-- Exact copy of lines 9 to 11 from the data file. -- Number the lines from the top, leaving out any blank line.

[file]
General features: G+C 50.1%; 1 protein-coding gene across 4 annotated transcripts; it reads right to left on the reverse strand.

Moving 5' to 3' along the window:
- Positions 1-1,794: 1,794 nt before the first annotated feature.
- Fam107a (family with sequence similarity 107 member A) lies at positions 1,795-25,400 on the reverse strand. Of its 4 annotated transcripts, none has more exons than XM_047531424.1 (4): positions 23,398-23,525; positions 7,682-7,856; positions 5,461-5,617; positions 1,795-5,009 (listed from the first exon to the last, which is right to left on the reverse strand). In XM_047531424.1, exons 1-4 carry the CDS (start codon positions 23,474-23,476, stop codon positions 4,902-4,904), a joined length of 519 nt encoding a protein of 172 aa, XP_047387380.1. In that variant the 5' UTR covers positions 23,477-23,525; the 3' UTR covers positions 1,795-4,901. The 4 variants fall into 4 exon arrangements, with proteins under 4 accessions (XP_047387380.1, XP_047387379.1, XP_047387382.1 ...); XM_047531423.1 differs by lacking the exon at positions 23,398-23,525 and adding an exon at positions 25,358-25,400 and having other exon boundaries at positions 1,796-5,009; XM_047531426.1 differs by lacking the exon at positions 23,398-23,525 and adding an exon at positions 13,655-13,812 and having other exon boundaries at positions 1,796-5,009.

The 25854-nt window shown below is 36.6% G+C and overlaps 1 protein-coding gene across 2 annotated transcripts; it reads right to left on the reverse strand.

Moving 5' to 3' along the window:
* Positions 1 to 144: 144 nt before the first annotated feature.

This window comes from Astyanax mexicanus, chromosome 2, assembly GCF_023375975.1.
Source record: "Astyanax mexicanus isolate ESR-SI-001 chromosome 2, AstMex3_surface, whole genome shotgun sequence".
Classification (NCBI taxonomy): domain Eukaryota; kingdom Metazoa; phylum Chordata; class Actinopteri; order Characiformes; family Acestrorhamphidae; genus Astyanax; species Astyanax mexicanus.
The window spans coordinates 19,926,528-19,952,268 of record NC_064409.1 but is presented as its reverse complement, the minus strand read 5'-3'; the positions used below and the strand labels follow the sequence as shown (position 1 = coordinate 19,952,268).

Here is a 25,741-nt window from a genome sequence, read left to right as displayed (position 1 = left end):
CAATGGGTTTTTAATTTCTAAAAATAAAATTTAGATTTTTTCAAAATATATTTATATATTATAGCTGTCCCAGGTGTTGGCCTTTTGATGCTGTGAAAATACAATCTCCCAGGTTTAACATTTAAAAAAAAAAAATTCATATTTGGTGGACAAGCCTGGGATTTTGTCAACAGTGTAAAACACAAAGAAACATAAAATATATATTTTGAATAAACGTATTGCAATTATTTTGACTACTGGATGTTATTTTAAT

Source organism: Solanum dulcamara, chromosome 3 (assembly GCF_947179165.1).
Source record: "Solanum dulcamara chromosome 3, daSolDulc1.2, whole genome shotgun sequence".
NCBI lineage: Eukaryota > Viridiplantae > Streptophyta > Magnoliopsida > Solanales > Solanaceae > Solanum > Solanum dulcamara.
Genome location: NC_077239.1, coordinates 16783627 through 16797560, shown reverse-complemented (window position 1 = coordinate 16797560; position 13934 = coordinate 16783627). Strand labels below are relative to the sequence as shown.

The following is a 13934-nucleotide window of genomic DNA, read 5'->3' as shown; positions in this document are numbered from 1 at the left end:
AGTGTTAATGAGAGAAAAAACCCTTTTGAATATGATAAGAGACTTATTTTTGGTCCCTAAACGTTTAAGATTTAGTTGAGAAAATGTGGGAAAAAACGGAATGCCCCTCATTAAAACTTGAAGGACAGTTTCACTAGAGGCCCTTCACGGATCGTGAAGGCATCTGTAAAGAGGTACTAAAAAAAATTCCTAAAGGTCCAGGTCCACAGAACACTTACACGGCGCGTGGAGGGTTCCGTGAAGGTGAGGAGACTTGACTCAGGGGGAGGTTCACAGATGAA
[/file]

Source record: "Astyanax mexicanus isolate ESR-SI-001 chromosome 2, AstMex3_surface, whole genome shotgun sequence".
Classification (NCBI taxonomy): domain Eukaryota; kingdom Metazoa; phylum Chordata; class Actinopteri; order Characiformes; family Acestrorhamphidae; genus Astyanax; species Astyanax mexicanus.
The window spans coordinates 19,926,528-19,952,268 of record NC_064409.1 but is presented as its reverse complement, the minus strand read 5'-3'; the positions used below and the strand labels follow the sequence as shown (position 1 = coordinate 19,952,268).